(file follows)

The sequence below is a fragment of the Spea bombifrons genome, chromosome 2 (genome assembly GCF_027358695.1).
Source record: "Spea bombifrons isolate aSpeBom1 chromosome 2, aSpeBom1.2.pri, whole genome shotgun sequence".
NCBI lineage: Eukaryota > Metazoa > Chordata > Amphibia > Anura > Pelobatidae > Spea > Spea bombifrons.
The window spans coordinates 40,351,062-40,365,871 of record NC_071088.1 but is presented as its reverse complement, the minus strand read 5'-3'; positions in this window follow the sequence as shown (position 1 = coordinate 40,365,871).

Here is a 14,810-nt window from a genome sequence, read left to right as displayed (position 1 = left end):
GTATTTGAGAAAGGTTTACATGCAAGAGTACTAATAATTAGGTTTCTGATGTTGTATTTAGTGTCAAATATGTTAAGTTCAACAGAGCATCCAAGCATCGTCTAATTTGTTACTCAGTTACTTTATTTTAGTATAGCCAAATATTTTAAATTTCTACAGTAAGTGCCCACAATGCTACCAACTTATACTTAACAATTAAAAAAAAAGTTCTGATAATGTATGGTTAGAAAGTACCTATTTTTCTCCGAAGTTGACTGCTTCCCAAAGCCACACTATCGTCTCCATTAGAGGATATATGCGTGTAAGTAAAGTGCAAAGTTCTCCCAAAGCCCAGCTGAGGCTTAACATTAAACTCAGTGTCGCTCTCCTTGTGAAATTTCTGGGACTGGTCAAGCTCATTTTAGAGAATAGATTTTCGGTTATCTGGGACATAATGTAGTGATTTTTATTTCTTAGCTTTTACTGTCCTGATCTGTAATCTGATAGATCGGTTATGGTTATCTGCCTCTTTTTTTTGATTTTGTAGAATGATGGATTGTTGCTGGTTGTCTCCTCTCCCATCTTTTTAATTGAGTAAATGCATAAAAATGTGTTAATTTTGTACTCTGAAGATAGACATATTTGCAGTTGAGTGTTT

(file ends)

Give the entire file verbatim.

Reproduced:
The sequence below is a fragment of the Spea bombifrons genome, chromosome 2 (genome assembly GCF_027358695.1).
Source record: "Spea bombifrons isolate aSpeBom1 chromosome 2, aSpeBom1.2.pri, whole genome shotgun sequence".
NCBI lineage: Eukaryota > Metazoa > Chordata > Amphibia > Anura > Pelobatidae > Spea > Spea bombifrons.
The window spans coordinates 40,351,062-40,365,871 of record NC_071088.1 but is presented as its reverse complement, the minus strand read 5'-3'; positions in this window follow the sequence as shown (position 1 = coordinate 40,365,871).

Here is a 14,810-nt window from a genome sequence, read left to right as displayed (position 1 = left end):
GTATTTGAGAAAGGTTTACATGCAAGAGTACTAATAATTAGGTTTCTGATGTTGTATTTAGTGTCAAATATGTTAAGTTCAACAGAGCATCCAAGCATCGTCTAATTTGTTACTCAGTTACTTTATTTTAGTATAGCCAAATATTTTAAATTTCTACAGTAAGTGCCCACAATGCTACCAACTTATACTTAACAATTAAAAAAAAAGTTCTGATAATGTATGGTTAGAAAGTACCTATTTTTCTCCGAAGTTGACTGCTTCCCAAAGCCACACTATCGTCTCCATTAGAGGATATATGCGTGTAAGTAAAGTGCAAAGTTCTCCCAAAGCCCAGCTGAGGCTTAACATTAAACTCAGTGTCGCTCTCCTTGTGAAATTTCTGGGACTGGTCAAGCTCATTTTAGAGAATAGATTTTCGGTTATCTGGGACATAATGTAGTGATTTTTATTTCTTAGCTTTTACTGTCCTGATCTGTAATCTGATAGATCGGTTATGGTTATCTGCCTCTTTTTTTTGATTTTGTAGAATGATGGATTGTTGCTGGTTGTCTCCTCTCCCATCTTTTTAATTGAGTAAATGCATAAAAATGTGTTAATTTTGTACTCTGAAGATAGACATATTTGCAGTTGAGTGTTT